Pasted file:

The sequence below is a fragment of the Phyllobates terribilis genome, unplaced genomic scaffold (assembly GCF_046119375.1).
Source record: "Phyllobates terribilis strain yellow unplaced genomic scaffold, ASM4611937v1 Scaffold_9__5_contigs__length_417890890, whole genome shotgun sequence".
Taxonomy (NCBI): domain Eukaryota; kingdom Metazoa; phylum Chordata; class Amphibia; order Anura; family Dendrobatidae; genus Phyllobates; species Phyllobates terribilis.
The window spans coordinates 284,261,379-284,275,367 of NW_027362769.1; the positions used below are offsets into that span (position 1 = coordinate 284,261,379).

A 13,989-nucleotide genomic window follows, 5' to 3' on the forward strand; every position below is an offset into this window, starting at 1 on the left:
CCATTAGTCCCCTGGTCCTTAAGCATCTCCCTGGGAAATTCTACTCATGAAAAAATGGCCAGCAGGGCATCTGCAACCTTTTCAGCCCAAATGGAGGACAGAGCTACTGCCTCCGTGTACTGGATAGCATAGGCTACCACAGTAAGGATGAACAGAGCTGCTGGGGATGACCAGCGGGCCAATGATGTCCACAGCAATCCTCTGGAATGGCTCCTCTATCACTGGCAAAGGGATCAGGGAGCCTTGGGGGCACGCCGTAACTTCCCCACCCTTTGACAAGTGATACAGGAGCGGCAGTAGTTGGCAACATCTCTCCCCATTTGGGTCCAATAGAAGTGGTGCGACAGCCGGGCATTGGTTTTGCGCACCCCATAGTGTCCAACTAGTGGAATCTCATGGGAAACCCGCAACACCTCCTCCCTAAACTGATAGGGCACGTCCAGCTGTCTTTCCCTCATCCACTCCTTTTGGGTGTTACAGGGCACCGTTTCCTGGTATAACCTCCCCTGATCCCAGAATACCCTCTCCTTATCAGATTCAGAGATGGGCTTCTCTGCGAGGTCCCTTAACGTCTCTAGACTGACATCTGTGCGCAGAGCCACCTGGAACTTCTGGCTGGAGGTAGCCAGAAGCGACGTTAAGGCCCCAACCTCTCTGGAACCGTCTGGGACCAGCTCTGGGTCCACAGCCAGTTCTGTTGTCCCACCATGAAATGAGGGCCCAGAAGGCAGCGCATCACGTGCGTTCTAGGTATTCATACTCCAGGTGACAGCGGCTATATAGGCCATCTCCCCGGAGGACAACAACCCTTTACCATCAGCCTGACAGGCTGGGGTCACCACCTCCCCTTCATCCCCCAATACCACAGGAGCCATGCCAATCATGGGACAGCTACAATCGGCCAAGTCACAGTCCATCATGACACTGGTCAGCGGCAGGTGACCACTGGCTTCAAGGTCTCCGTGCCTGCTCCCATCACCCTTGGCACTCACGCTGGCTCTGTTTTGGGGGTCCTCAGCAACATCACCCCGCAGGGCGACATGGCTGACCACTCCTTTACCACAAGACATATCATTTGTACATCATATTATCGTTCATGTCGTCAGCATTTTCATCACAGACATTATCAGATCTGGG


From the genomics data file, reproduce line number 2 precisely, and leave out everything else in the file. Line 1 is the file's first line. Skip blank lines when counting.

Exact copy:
Source record: "Phyllobates terribilis strain yellow unplaced genomic scaffold, ASM4611937v1 Scaffold_9__5_contigs__length_417890890, whole genome shotgun sequence".